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May 03, 2010


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The goal of any investor is to compound capital at the highest rate possible for their given level of risk tolerance. The capital/income ratio seems to be one benchmark for measuring if enough assets are being accumulated for retirement. Everyone wants to know what their magic number is for retirement.

I love benchmarks, but this one seems a little low, right?

My husband and I make about $78,000 a year jointly and have a CIR of 0.3...that means we should have $23,400 saved up, right?

That seems REALLY low to me...maybe our early retirement goal pushes us a little harder but we have more than $73,000 combined from cash, my 401k, our Roth IRA, and our stocks. I'm even ignoring what's in my husband's pension plan since I'm too lazy to look it was a little more than $10k last year. That's more than 3 times as much as the benchmark states.

I'd love to say "whoo-hoo, we kick butt", but I think it's a benchmark error more than a personal success. If we only had $23,400 saved up, I'd be very worried about our future.

This post just reinforces the idea that saving any amount when your young will be very helpful towards achieving your retirement goals by the time you are 65. Its never to early to start, and that is the motto i live by.
Preferred Financial Services

Hmm. It's interesting to learn and play with ratios like this one, but what does it mean in real life terms? Isn't it possible for someone who make $20k a year and someone else who makes $200k a year to both have the same CIR in the same age group, and yet, end up with very different results in real life?

Perhaps that's not the point the author is trying to make, but just the same, I think it's worth noting.

Isn't it much easier to just say "Save 15% of your gross income every year?" I mean, if you are earning 5% on your money, and you get a 2% raise each year the math of the CRI chart above works pretty well to end up at near a 12 CRI in the end anyway if you put 15% of your gross income each year. The key here is starting at 25 or earlier. Starting early is hammered in by almost every financial advisor and pretty much all material you read about saving for the future.

I'm curious why they think that 12 CRI is good enough to and replace 80% of your income. They don't really go into how they plan to stretch the capital into retirement years. I expect thats in a different chapter.

Budgeting Fun Stuff: The ratio is pretty low in the earlier years likely because it assumes that people are going to have relatively lower income in their 20's, they are saving for homes, paying off college debts, having babies, etc. So I think its fairly normal for people in their mid 20's to have very little in the way of cash savings accumulated. I was in debt at age 25. If you're doing considerably better then that then you're ahead of the curve. And no I wouldn't be considerably worried if I "only" had the amount this benchmark cites. But of course everyones different. An Electrician may have good cash savings by age 25 and an Electrical Engineer may be in debt in student loans still. The engineer will likely pull ahead in later years.

Triciatim : Save 15% is a goal (a good one). This measure is more like a benchmark. The idea here is to take a snapshot of your current state and compare it to where you 'ought to be' at that age.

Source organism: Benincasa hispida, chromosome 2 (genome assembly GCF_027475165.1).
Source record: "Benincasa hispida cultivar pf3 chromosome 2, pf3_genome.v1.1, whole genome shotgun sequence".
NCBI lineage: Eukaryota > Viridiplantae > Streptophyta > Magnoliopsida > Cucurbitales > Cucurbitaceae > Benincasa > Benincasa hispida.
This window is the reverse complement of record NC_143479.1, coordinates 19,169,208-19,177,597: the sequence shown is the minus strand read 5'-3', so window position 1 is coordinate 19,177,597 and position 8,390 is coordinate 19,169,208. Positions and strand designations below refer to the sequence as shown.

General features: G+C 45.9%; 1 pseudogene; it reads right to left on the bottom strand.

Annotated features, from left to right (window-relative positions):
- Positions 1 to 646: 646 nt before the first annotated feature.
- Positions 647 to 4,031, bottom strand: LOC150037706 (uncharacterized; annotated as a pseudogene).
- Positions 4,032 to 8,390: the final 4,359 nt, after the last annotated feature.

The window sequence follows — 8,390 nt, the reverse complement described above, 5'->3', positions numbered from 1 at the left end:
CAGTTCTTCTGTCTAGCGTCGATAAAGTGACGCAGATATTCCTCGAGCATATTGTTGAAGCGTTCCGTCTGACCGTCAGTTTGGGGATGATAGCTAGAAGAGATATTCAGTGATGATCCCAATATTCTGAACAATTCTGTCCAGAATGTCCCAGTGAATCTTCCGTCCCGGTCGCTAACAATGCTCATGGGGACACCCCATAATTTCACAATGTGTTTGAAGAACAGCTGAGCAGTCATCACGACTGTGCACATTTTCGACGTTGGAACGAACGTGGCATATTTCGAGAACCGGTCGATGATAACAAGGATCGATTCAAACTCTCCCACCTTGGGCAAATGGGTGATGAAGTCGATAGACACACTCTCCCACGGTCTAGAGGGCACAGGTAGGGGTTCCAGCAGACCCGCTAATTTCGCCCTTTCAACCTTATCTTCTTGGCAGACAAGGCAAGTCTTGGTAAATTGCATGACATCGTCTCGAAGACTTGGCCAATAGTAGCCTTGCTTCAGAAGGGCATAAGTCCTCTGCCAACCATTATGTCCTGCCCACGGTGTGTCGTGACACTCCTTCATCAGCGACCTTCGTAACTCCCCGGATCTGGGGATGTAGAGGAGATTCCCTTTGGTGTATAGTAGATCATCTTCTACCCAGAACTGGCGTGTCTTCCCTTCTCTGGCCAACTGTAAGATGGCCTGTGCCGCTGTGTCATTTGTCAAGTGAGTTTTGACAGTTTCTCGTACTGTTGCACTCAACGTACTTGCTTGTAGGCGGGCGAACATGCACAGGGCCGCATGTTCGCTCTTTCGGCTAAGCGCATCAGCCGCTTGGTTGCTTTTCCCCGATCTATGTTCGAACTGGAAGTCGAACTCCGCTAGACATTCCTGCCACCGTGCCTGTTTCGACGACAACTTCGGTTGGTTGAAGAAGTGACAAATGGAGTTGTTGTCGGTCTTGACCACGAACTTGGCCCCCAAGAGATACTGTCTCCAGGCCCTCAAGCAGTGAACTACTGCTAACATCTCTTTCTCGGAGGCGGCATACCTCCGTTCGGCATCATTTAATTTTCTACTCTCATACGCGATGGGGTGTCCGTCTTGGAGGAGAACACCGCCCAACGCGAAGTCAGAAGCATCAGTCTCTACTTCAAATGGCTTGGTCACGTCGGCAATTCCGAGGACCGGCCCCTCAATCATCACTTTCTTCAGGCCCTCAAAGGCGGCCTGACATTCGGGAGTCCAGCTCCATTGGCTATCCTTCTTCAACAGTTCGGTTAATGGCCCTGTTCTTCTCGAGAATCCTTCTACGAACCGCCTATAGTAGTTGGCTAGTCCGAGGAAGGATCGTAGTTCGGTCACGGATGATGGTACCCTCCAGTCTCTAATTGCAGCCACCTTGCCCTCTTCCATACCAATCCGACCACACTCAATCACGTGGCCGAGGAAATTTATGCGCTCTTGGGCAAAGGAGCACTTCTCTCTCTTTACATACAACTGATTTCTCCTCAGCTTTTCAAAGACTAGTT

I really like this guide and way of thinking about the "number." One thing that I always find challenging with formulas that take into account your current income is that my income today has only been by income for the last few months. My income in previous years was a lot lower, so obviously my savings are a lot lower and I've been living on less for years, but I'm still supposed to use my current income as a benchmark.

I'm glad I came across this today. :)

I'm 35 years old and almost exactly on target in terms of CRI.

I'm definitely above my capital to income ratio, due to getting on board with the 401K programs at whatever job I was with at the time. Then again, my C to I ratio is 2.4, and I average about 10,000 a year now, LOL. So whatever amount I had saved was when I made around 20,000 a year. Now, I just manage to stay out of debt, but can't save much, so by the time i get to the next ratio bracket, I'll probably be behind.

Per the formulas outlined I am way behind. However, if I were allowed to include my secondary home and investment real estate it would be ahead. So, why is real estate considered to be a non-capital asset ? While I cannot argue it has taken a tumble, select RE is still a good investment if you invest wisely. I consider it to be part of my overall balance in portfolio management.

[email protected] - I think the formula excludes your primary residence but does include any equity you have in investment properties.

At 69, I had $78k in my 503b. I did not start saving until I was 49 and a good deal of the time I was putting in 25%. Shocked me, as I had never been able to save much. In fact, we had been up to $34k in cc debt.

Luckily, I still am ok. I have SS & 2 small retirements. I need to only take out the minimum each year to use on my home or on visiting family. But the best news is, since I only take it out annually, I have taken out around $15k since 2006 (none in 2009)and yet, by the end of this year, I will have approximately $76.5k in my account.
This is only a savings account type of retirement, so I did not lose anything in the downturn except a now much lower interest rate.

They had informed me that if I took a monthly payment of $468, with an interest rate of 4% my money would last for 20 years. See what monthly compounding can do for you?

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